02Nov The Wisdom of Hippolytus

The full text of The Apostolic Tradition by Hippolytus is online here, for those who want to savour the spirit of Christianity around 200 AD. They took their faith seriously back then, as the text shows.

A significant passage from this well-respected ancient Christian source suggests some guidelines about the right way to lead liturgical prayer. Hippolytus favours a certain flexibility and freedom in regard to the formulae to be used, so long as orthodoxy is respected. Surely the many pastoral questions being raised about how to use the new missal cannot be simply squelched, as some would want to do, by a literalist reading of Matthew 16:16-20 — a text too often used to buttress an absolutist version of papal power, in the direction of “causa finita est!” Some respondents to this website take such a rigid, almost fascist view of Petrine authority that they must truly be scandalised by the earlier version of that meeting between Jesus and Peter in Mark 8:27-33 (Peter as stumbling-stone — and remember that St Mark was St Peter’s helper in Rome, as Papias records), and even more offended by the stance of St Paul in Antioch, where he sharply differed from Peter about what constituted good liturgy (Gal 2:11-14. Paul even ventures to tell us:  I rebuked him to his face, for he was in the wrong..).

I remember as a theology student back in the sixties, when liturgy was in a fluid state, admiring the relatively liberal view about extempore liturgical praying expressed by Hippolytus of Rome. In his classic work The Apostolic Tradition written about the year 220 AD, this learned Roman priest offers some fine suggestions about how the Eucharist should be prayed, then adds:

Let the bishop give thanks in the manner described above. It is not, however, necessary for him to use the form of words set out there, as though he had to make the effort from memory to say them by heart in his thanksgiving to God. (Episcopus autem gratias agat secundurn quod praediximus. Nullo modo necessarium est ut proferat eadem verba quae praediximus, quasi studens ex memoria gratias agens deo).

But let each pray according to his abilities. If a man can make a becoming and worthy prayer, it is well. (sed secundum suam potestatem unusquisque oret. Si quidem aliquis habet potestatem orandi cum sufficientia et oratione solemni, bonum est).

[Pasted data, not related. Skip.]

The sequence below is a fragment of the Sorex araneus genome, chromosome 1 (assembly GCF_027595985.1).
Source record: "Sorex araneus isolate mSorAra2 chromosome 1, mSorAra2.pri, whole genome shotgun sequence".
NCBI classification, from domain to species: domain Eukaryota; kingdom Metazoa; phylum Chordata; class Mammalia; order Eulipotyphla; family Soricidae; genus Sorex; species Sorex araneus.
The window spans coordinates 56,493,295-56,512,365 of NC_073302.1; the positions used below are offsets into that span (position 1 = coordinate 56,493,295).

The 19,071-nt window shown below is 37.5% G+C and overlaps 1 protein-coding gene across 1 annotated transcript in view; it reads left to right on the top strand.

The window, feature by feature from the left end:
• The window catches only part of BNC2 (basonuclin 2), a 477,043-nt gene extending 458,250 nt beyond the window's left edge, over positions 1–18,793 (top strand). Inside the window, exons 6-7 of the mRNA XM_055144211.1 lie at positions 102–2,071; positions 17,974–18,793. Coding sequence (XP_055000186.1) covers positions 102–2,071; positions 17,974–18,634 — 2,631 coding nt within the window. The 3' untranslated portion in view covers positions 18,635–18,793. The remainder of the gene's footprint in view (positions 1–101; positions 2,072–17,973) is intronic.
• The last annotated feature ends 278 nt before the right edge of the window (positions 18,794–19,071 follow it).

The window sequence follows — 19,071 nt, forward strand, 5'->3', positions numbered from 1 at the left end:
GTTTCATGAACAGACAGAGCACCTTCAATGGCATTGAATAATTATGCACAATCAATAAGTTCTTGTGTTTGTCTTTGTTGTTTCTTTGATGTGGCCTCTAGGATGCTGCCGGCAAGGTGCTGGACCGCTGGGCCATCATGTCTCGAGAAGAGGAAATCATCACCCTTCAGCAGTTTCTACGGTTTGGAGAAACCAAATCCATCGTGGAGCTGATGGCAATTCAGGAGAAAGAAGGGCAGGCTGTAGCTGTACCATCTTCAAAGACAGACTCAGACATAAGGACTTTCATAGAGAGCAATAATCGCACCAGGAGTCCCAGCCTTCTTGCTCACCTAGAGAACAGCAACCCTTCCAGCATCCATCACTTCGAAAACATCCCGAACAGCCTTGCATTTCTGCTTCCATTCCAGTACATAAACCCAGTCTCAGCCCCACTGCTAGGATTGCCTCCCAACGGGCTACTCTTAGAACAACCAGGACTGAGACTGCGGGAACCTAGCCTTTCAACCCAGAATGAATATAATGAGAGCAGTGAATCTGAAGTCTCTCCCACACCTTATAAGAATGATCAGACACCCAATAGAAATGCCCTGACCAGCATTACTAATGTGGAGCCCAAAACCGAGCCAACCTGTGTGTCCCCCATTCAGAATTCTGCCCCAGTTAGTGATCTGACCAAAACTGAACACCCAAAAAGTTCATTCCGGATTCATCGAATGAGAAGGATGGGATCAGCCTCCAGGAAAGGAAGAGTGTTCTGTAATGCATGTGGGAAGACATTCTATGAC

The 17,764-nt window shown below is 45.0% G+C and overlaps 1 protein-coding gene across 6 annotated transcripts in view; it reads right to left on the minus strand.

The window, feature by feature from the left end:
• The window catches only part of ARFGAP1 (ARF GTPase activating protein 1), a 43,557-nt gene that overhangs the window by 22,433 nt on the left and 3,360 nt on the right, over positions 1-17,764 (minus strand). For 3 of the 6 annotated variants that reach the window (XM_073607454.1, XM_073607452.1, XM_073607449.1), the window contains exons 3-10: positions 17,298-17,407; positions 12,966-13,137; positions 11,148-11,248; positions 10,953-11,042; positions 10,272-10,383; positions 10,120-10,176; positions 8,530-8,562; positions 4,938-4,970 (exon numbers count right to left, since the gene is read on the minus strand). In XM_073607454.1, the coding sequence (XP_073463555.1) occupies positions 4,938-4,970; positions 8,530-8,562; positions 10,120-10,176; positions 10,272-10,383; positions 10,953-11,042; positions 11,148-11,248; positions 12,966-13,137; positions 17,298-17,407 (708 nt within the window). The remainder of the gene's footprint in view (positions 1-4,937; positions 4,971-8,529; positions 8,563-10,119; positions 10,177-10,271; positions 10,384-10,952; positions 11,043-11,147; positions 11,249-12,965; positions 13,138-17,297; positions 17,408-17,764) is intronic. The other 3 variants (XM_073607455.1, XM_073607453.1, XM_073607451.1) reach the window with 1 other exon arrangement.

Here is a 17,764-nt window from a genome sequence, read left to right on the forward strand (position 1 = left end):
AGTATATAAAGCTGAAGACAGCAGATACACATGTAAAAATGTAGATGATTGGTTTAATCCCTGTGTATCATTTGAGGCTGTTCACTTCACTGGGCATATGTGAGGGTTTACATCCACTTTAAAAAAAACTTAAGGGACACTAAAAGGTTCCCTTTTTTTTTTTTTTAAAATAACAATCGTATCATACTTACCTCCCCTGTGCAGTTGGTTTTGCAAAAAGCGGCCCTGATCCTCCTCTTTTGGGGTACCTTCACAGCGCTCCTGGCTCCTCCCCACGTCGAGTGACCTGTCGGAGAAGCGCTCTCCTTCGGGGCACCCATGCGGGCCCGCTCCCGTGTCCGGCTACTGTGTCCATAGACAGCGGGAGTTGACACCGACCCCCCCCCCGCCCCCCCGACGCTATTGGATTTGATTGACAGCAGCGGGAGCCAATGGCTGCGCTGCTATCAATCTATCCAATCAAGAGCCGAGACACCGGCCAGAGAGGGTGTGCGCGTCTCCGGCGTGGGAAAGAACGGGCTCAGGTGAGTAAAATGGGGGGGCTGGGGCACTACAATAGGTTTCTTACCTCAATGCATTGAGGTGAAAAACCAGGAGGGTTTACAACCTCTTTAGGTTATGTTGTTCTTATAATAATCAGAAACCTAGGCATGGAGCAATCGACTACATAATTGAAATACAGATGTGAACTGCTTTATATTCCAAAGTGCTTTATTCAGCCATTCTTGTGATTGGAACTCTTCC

If someone has the ability to pray a lengthy and suitable prayer, do not prevent him. The prayer must only be correct in orthodoxy. (Si autem aliquis, dum orat, profert orationem in mensura, ne impediatis eum. Tantum oret quod sanum est in orthodoxia).

Such an approach suggests that one could in good faith sit fairly loosely to the new missal, following it as the framework of the prayer, while faithfully pursuing other legitimate values too, such as clarity of meaning, good phrasing, and inclusive language. To reduce all liturgical presiding to a rigid, unquestioning obedience to what may turn out to be just a temporary phase or style in the Vatican would be an abdication of common sense and personal, not to say pastoral, responsibility.

I truly hope that a total, uncritical submission of mind and will to the linguistic “rightness” or “authenticity”  of the new missal will not become yet another absolutist criterion in the selection of new bishops in the future, or that any criticism of it, however mile, will not become an added shibboleth, (along with so many others), that will exclude enthusiastic, energetic and otherwise loyal priests from consideration for that role. This sort of narrow, almost clone-like selection process is visibly doing great harm to the church’s pastoral influence in Europe and America at least, and probably elsewhere as well. It is surely the Lord’s will that those with leadership gifts should be chosen to lead, rather than those who either hold no views critical of the church’s status quo, or if they do hold such views, keep them grimly to themselves, for fear of rocking the boat.


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